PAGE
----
In 1859, an unassuming Australian landowner named Thomas Austin got the hunting bug. Eager for something to shoot, he released twenty-four wild rabbits onto his property and had a jolly time tracking them down. Unfortunately, some of the rabbits managed to escape and, as rabbits are known to do, began to breed like…well, rabbits.
By 1900, Austin was dead but his unwanted legacy lived on in the form of a rabbit infestation that spread throughout the entire Australian continent. Desperate landowners scrambled to capture over two million rabbits per year, but this hardly made a dent in the rabbit population. Rabbits, it seemed, had taken up permanent residence down under.
With its long ears, twitching nose, and adorable hopping ability, the individual rabbit is fairly cute. Multiply that bunny by millions, however, and they begin to seem entirely sinister. The great Australian rabbit infestation was ecologically devastating. The buck-toothed creatures helped extinguish nearly one-eighth of Australia’s native mammal species and led to the extinction of countless numbers of plants, leading to widespread soil erosion.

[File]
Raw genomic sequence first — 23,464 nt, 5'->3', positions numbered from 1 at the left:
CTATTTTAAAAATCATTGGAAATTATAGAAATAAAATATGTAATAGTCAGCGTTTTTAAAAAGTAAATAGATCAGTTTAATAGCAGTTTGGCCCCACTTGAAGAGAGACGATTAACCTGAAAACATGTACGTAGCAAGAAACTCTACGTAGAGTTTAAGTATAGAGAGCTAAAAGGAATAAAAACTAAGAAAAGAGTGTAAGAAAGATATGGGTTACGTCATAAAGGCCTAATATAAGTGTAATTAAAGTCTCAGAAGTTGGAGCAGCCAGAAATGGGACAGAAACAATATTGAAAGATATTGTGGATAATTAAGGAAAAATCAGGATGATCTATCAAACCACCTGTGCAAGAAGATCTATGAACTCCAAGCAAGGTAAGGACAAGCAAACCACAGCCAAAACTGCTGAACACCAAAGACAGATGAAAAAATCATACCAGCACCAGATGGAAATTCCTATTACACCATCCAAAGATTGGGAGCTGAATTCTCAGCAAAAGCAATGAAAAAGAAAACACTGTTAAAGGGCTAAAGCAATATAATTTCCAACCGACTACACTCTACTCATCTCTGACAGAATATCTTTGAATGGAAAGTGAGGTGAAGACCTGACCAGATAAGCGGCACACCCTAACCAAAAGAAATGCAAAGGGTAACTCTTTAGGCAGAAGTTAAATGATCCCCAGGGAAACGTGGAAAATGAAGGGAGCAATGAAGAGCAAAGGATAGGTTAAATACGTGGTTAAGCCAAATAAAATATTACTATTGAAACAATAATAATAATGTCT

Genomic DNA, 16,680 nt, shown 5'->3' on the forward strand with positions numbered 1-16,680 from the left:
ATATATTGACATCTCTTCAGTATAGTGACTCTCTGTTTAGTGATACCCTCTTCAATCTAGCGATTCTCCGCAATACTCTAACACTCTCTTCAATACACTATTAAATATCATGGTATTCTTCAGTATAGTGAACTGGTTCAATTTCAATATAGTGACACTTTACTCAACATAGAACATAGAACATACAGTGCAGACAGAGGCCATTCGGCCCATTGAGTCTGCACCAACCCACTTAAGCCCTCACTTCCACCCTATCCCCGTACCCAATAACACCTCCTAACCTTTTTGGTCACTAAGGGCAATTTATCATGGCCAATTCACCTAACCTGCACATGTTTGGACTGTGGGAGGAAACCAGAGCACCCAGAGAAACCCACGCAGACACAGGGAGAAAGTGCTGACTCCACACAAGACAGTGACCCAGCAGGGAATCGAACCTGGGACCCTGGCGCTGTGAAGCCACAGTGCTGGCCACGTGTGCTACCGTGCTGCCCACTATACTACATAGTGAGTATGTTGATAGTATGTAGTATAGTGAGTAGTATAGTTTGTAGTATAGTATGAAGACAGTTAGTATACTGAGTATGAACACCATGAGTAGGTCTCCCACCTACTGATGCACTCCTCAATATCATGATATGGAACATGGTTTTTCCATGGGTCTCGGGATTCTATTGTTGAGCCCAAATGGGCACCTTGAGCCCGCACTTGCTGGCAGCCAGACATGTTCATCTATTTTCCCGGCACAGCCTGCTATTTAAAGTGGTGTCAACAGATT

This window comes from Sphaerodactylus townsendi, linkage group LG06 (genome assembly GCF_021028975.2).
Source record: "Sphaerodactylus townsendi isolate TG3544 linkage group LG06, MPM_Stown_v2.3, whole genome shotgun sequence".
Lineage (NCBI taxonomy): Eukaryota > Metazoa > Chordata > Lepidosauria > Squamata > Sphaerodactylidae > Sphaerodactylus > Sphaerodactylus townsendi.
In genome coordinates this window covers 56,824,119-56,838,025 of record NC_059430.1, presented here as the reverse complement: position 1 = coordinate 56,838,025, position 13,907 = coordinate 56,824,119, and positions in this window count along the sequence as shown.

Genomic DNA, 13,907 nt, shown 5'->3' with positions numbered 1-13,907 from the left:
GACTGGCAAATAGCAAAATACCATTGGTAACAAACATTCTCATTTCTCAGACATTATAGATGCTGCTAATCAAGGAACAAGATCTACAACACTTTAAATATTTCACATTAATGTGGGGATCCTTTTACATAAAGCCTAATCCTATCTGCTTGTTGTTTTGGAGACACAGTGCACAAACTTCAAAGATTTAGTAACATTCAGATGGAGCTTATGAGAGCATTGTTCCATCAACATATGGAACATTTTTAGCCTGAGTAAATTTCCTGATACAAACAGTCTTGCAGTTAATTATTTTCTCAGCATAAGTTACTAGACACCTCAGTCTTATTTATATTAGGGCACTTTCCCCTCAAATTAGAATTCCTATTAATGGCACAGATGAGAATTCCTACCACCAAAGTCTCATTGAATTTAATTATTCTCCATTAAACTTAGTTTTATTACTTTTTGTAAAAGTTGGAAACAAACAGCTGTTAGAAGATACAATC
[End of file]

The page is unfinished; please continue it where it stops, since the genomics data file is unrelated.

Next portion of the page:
The Australian government tried to corral the rabbits by building so-called rabbit-proof fences across vast stretches of land. Undaunted, the rabbits burrowed under. Finally, in the 1950s, the Australians resorted to chemical warfare, injecting several rabbits with myxoma, an experimental virus known to target and kill rabbits. The virus spread, and the rabbit population dropped from six-hundred million to one-hundred million.
But that’s still a lot of rabbits, and those with a natural resistance to the virus began breeding with a fury. And so, the rabbit wars carry on still.